My 10 sites (not in any particular order):
Lifehacker - great tips for getting the most out of the Interweb
Pandora - create your own web radio station, great for discovering new music and bands
YouTube - it's becoming cliche, but can be great fun when you have some time to kill
Listible - good lists for almost any topic
Wikipedia - while I would never swear by it, it's a quick source to learn about almost any subject
Bloglines - great web-based RSS reader to manage all your feeds
Springwise - new business ideas for entrepreneurial people
FatWallet - decent deals and coupon codes, got me a better discount on a PC than I could get through my employer
Streamload - 25GB of FREE online file storage
Technorati - great for searching the blogosphere

Please share your sites in the comments.

Monday, July 17

Dry spells

I hate dry spells, and I've had a long one. I know.

It's not that I haven't had much to write about. I have.

And it's not as if I don't want to share. I do.

I was back home in the Roch over the long 4th of July weekend and not one relative, but two, asked why I haven't blogged in so long. Good answers? I had none.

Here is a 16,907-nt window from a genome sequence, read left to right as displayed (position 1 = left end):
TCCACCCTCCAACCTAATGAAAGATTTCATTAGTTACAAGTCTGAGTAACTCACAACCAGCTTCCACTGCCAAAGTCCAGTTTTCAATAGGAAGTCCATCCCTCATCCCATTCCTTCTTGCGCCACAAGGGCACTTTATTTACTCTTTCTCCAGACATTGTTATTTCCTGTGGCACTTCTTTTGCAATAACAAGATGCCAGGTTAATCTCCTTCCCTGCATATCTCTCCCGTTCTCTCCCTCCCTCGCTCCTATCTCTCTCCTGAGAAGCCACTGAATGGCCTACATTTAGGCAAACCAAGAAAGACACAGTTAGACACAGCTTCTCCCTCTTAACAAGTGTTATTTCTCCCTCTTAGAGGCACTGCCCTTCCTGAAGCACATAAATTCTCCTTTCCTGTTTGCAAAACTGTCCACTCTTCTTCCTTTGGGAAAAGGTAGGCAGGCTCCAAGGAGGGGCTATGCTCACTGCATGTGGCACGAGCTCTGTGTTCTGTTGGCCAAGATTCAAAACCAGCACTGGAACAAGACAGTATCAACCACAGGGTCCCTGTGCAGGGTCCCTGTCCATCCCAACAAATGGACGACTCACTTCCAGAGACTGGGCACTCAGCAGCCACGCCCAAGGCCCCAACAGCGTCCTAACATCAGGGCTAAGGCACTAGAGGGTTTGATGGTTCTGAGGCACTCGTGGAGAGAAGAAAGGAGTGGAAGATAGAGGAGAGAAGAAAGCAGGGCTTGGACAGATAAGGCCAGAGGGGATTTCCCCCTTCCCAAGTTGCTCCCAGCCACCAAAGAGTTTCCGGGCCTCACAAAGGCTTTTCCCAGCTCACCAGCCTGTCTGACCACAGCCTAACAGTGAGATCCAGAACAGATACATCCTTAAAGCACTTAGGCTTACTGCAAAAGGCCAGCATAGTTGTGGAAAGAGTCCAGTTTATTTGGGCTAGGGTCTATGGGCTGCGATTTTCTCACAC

It's just...well, I'm tired.

But leave it to family to kick your butt into gear. So here goes...

I'm actually terrified of dry spells. Whether they come in the form writer's block, lack of creativity, or losing streaks or if they occur at work, home, on the field, or in the bedroom, dry spells basically suck.

Those who know me, know that I am a HUGE consumer of media. All types. Each day, I skim at least a dozen blogs via my Bloglines feed and listen to three podcasts and watch a half a dozen video podcasts during my train commute. And any given week, I watch way too many hours of TV, play far too many hours of PC and/or Xbox games, and try to keep up with about five monthly magazine subscriptions. All this, to stay current, to be "in the know," to keep the creative juices ward off obsolescence.

So one of my biggest challenges--besides making time to sleep--is how to organize all that "knowledge" into something I can work with, how to use it all to make my personal and professional life, well, better.

Well, I just re-read a post I found a few months ago via 43 Folders that has helped, and I thought it would be good to share since it's pretty appropriate. While we don't always have or make time for big brainstorm sessions, there's always time for a little "brain rain" to get you out of life's dry spells. Stay wet.